Magazine September 9, 2019, Issue

The Summer Ice-Cream Stand

(Rick Wilking/Reuters)
In the hurly-burly of politics, we usually don’t stop to note our simple, unadorned love of the things that make this country so marvelous. That’s what we’ve asked our contributors to our latest special issue, "What We Love about America," to do.

The Italians have gelato; Americans, at least in the corner of New England where I grew up, have the summer ice-cream stand. 

There’s nothing wrong with gelato. It can be found at almost any time and place in an Italian city; the portions are modest, the flavors traditional. But the staid, routine pleasures of gelato pale in comparison with the extravagant joys of the seasonal ice-cream stand, which are as fleeting as the long, hot days of a New Hampshire summer. Ice-cream stands are bound up with a holiday feeling of freedom, of release from the ordinary, of Americanness.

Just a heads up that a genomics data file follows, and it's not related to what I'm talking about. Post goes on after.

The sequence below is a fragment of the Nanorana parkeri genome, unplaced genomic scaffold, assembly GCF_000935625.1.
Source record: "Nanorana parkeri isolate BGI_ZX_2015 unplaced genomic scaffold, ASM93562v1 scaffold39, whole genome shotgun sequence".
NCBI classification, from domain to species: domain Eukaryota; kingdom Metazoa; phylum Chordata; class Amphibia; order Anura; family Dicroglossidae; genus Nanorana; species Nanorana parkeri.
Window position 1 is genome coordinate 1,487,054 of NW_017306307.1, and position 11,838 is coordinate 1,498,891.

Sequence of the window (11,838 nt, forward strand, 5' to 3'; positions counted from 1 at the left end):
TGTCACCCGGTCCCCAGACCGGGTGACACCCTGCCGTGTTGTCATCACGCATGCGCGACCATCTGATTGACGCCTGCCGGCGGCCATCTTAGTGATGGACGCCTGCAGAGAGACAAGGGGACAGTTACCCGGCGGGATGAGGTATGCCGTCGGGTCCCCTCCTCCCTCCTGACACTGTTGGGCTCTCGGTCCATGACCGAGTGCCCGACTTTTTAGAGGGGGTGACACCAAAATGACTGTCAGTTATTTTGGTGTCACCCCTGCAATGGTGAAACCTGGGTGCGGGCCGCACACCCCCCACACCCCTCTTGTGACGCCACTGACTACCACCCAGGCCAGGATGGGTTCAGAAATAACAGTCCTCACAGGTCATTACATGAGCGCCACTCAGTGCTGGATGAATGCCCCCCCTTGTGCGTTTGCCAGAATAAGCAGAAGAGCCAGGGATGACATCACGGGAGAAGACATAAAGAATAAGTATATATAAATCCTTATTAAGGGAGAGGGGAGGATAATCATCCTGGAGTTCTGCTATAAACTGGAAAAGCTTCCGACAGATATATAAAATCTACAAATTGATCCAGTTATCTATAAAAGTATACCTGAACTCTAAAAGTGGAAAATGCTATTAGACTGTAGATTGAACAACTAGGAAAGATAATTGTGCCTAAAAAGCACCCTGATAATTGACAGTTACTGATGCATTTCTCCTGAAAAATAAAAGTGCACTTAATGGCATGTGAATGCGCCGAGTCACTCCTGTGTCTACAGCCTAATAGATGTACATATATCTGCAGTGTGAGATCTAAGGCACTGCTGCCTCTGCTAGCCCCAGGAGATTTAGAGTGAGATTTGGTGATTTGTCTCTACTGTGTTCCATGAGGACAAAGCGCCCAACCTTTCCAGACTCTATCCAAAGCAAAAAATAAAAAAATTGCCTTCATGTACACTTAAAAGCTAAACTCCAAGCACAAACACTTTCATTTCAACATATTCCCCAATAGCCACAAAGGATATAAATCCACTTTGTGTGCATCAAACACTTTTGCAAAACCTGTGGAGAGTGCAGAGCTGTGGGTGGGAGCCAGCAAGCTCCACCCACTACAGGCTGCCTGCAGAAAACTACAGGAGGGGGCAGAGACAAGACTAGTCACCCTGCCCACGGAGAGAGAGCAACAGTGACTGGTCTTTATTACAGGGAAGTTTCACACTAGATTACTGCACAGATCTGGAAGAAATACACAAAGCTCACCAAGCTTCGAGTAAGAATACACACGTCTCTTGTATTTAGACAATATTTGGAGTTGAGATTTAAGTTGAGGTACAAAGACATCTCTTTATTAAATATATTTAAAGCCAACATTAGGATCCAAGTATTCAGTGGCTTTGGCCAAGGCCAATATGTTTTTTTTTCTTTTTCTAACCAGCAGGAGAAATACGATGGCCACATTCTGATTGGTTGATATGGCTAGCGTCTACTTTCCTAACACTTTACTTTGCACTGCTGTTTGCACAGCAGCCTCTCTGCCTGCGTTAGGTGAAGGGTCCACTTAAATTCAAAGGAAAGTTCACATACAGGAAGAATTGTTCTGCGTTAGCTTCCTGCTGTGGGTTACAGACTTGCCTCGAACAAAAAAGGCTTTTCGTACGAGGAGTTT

I’m not talking

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In This Issue

What We Love About America


American Men

American men — with few exceptions — treat you like a human being, in a free, natural way, because they’ve done it from the nation’s youth.

Books, Arts & Manners



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